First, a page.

Caroline just wanted to get through the ordeal and come out the other side, as unscathed as possible. It wasn’t easy.

“My skin was itchy, my bones were sore. Seemingly your bone density is affected from treatment. I was hot. I was cold. My taste buds were affected. The medical people are trying to save your life, but all those things added up.”

Caroline’s natural good spirits were tested.

“If I met the girls, we chatted away. But there was no craic in me anymore.”

But Caroline picked herself up and dusted herself down.

“If you need help, get help,” says Caroline. “I found ARC House a fantastic support. Our mental health is so important. You must look after it.”

Caroline knew she had her son, Josh now aged 14, and her daughter Erica, now aged 11, to look after. She took steps to get better and regain her strength. She had support from another quarter. Caroline smiles.

“My husband Niall started juicing for me and growing herbs in the garden. I started going for walks. I love the outdoors and the water.”

“Yes, I found it tough. Very tough. Sometimes it felt that I was falling apart. But it was full steam ahead.”

Members of the Cork Dragons – Carol O’ Donoghue on the left (Blond), Tracey Hyde with the sunglasses and Caroline Warren on the right.

And she got there.

“I was exhausted,” admits Caroline. “I took that summer off. We went to West Cork in our clapped out camper van. I ate, drank and swam in the sea. I was slowly getting back to normal. I am a founder of the Cork Dragons and I love going out on the boat with fellow members. We swap tips and information and have great fun too. How else would you find out the best place to get your eye-brows tattooed? The exercise is really beneficial.”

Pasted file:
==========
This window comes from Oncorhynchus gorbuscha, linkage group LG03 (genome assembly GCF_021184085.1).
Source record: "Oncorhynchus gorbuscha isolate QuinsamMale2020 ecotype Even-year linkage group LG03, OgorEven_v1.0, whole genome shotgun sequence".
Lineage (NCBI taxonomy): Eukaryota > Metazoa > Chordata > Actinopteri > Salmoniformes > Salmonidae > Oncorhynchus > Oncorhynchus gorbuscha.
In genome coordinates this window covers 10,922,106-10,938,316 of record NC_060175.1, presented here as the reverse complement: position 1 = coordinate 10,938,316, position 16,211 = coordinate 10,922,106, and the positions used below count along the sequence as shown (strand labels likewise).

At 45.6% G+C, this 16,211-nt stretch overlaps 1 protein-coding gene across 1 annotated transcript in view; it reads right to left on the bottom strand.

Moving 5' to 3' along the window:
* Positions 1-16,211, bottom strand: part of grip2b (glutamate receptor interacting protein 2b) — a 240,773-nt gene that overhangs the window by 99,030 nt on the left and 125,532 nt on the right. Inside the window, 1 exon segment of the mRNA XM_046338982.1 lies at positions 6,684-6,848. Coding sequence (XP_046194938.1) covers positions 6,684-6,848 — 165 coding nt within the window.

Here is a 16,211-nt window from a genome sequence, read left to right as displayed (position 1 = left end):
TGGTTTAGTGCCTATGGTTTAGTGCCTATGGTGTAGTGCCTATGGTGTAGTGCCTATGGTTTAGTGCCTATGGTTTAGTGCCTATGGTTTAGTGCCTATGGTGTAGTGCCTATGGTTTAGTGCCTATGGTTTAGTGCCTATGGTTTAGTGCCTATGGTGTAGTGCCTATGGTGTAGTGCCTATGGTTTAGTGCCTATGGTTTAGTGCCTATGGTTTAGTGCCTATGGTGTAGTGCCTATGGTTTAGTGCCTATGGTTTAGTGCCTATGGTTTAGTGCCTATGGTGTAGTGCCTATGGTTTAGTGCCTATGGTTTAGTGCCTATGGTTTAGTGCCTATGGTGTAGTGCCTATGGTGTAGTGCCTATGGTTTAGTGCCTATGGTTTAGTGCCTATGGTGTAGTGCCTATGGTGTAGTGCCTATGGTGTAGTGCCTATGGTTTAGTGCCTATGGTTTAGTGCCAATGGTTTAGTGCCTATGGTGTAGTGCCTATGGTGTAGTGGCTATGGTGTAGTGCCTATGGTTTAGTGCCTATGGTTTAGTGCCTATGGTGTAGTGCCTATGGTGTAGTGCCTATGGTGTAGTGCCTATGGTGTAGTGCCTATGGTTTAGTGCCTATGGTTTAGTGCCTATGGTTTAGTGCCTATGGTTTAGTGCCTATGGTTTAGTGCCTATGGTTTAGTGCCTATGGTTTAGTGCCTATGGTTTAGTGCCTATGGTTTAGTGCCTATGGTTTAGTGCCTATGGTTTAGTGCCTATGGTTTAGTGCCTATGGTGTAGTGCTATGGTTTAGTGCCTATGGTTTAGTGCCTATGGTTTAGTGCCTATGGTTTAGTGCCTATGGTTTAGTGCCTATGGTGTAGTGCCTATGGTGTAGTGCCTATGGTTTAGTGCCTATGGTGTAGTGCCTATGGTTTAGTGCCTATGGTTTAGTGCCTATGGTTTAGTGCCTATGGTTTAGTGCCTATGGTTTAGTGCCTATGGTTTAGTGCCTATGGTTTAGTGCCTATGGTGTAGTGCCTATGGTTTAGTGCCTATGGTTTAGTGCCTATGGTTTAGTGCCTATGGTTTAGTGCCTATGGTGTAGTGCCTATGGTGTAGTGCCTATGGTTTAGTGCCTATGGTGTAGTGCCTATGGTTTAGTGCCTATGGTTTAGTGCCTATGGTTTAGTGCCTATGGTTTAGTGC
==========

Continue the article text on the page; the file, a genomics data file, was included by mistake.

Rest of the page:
Just when she thought she was getting her life back; Caroline suffered a cruel blow. In the autumn of 2013, Caroline was out for her usual 5k jog with her friend in Bandon. She was short of breath.

“It was no bother to jog and talk at the same time, but that day, I was under pressure,” recalls Caroline.

“Back home, when I was buttering on the moisturiser like I always did; I noticed black and blue bruising. I thought it might be some form of psoriasis.”

Caroline made the routine visit to her GP.

“She took some bloods and I thought no more about it,” says Caroline who had put all reminders of illness firmly behind her. Then she got the call.

“The hospital wants to see you. There is something wrong with your blood.”

Caroline dismissed any negative thoughts.

“I thought maybe my blood sample had been spilled, or a drop of it had been spilled,” says Caroline.

“I had walked the dog and ran 5k,” she adds. “What could possibly be wrong?”

Then the dreaded words were spoken that make the heart sink.

“Pack a bag just in case.”

Ward 2d on the leukaemia ward became Caroline’s home for the next 100 days.

She was in the same hospital as before, CUH. But less than a year later, she was in a different wing with a different form of cancer.

“The ward comprises of 10 rooms that have filtered air and water,” says Caroline.

“I underwent a bone marrow biopsy which was horrendous. The big long metal needle has to go in deep, very deep. Cancer did not enter my head.